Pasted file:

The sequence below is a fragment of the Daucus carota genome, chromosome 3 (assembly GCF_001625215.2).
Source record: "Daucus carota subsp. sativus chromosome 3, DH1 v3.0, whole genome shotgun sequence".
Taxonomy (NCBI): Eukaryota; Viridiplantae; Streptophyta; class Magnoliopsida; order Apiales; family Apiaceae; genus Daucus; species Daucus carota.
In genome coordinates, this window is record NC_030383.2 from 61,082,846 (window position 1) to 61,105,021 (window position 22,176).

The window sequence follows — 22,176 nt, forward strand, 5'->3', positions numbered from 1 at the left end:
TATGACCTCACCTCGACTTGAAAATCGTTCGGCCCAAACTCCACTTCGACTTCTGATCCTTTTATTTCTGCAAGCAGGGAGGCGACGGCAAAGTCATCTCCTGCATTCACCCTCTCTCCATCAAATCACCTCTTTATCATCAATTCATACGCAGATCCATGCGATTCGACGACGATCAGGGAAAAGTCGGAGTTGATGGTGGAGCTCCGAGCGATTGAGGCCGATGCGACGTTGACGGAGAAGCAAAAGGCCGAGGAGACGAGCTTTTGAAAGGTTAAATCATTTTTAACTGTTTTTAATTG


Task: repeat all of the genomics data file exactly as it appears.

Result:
The sequence below is a fragment of the Daucus carota genome, chromosome 3 (assembly GCF_001625215.2).
Source record: "Daucus carota subsp. sativus chromosome 3, DH1 v3.0, whole genome shotgun sequence".
Taxonomy (NCBI): Eukaryota; Viridiplantae; Streptophyta; class Magnoliopsida; order Apiales; family Apiaceae; genus Daucus; species Daucus carota.
In genome coordinates, this window is record NC_030383.2 from 61,082,846 (window position 1) to 61,105,021 (window position 22,176).

The window sequence follows — 22,176 nt, forward strand, 5'->3', positions numbered from 1 at the left end:
TATGACCTCACCTCGACTTGAAAATCGTTCGGCCCAAACTCCACTTCGACTTCTGATCCTTTTATTTCTGCAAGCAGGGAGGCGACGGCAAAGTCATCTCCTGCATTCACCCTCTCTCCATCAAATCACCTCTTTATCATCAATTCATACGCAGATCCATGCGATTCGACGACGATCAGGGAAAAGTCGGAGTTGATGGTGGAGCTCCGAGCGATTGAGGCCGATGCGACGTTGACGGAGAAGCAAAAGGCCGAGGAGACGAGCTTTTGAAAGGTTAAATCATTTTTAACTGTTTTTAATTG